Philadelphia
via the Benjamin Franklin Bridge in the background


Religion

By number of adherents, the largest denominations in New Jersey, according to the Association of Religion Data Archives in 2010, were the Roman Catholic Church with 3,235,290; Islam with 160,666; and the United Methodist Church with 138,052. In September 2021, the State of New Jersey aligned with the World Hindu Council to declare October as Hinduism, Hindu Heritage Month. The world's largest Hindu temple was inaugurated in Robbinsville, New Jersey, Robbinsville, Mercer County, New Jersey, Mercer County, in central New Jersey during 2014, a BAPS temple. In January 2018, Gurbir Grewal became the first Sikh American state attorney general in the United States. In January 2019, Sadaf Jaffer became the first female Muslim American mayor, first female South Asian mayor, and first female Pakistani-American mayor in the United States, of Montgomery, New Jersey, Montgomery in Somerset County, New Jersey, Somerset County. File:Facade of Sacred Heart Cathedral, Newark.jpg, Cathedral Basilica of the Sacred Heart (Newark), Cathedral Basilica of the Sacred Heart in , the fifth-largest cathedral in North America, is the seat of the city's Roman Catholic Archdiocese of Newark, Roman Catholic Archdiocese. File:Temple Sharey Tefilo Israel.JPG, Temple Sharey Tefilo-Israel, in South Orange, New Jersey, South Orange, Essex County, New Jersey, Essex County. New Jersey is home to the second-highest American Jews#Demographics, Jewish American population per capita, after
New York New York most commonly refers to: * New York City, the most populous city in the United States, located in the state of New York * New York (state), a state in the Northeastern United States New York may also refer to: Film and television * New ...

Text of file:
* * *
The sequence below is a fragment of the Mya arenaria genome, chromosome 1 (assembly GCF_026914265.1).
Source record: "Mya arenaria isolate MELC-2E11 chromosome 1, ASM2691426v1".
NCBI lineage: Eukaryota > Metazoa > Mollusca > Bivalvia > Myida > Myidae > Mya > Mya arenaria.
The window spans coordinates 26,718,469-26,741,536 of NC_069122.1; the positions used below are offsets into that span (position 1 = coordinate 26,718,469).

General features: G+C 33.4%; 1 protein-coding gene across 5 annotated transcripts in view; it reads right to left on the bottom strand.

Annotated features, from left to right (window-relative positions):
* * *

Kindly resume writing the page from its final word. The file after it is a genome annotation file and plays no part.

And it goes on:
. File:BAPS Robbinsville Mandir - mandir interior.jpg, Akshardham (New Jersey), Swaminarayan Akshardham (Devnagari) in Robbinsville, New Jersey, Robbinsville, Mercer County, New Jersey, Mercer County, inaugurated in 2014 as the world's largest Hindu temple File:Al-Nasr Mosque, New Jersey.jpg, Mosque#Domes, Al-Nasr Mosque, Willingboro, New Jersey, Willingboro, Burlington County, New Jersey, Burlington County


Economy

The U.S. Bureau of Economic Analysis estimates that New Jersey's gross state product in the fourth quarter of 2018 was $639.8 billion. New Jersey's estimated taxpayer burden in 2015 was $59,400 per taxpayer. New Jersey is nearly $239 billion in debt.


Affluence

New Jersey's List of U.S. states by GDP per capita (nominal), per capita gross state product in 2008 was $54,699, second in the U.S. and above the national per capita gross domestic product of $46,588. Its per capita income was the third highest in the nation with $51,358. In 2020, New Jersey had the highest number of
millionaire A millionaire is an individual whose net worth Net worth is the value of all the non-financial and financial asset In financial accountancy, financial accounting, an asset is any resource owned or controlled by a business or an economic e ...
s per capita in the United States, approximately 9.76% of households. The state is ranked second in the nation by the number of places with per capita incomes above national average with 76.4%. Nine of New Jersey's counties are among the 100 wealthiest U.S. counties.


Fiscal policy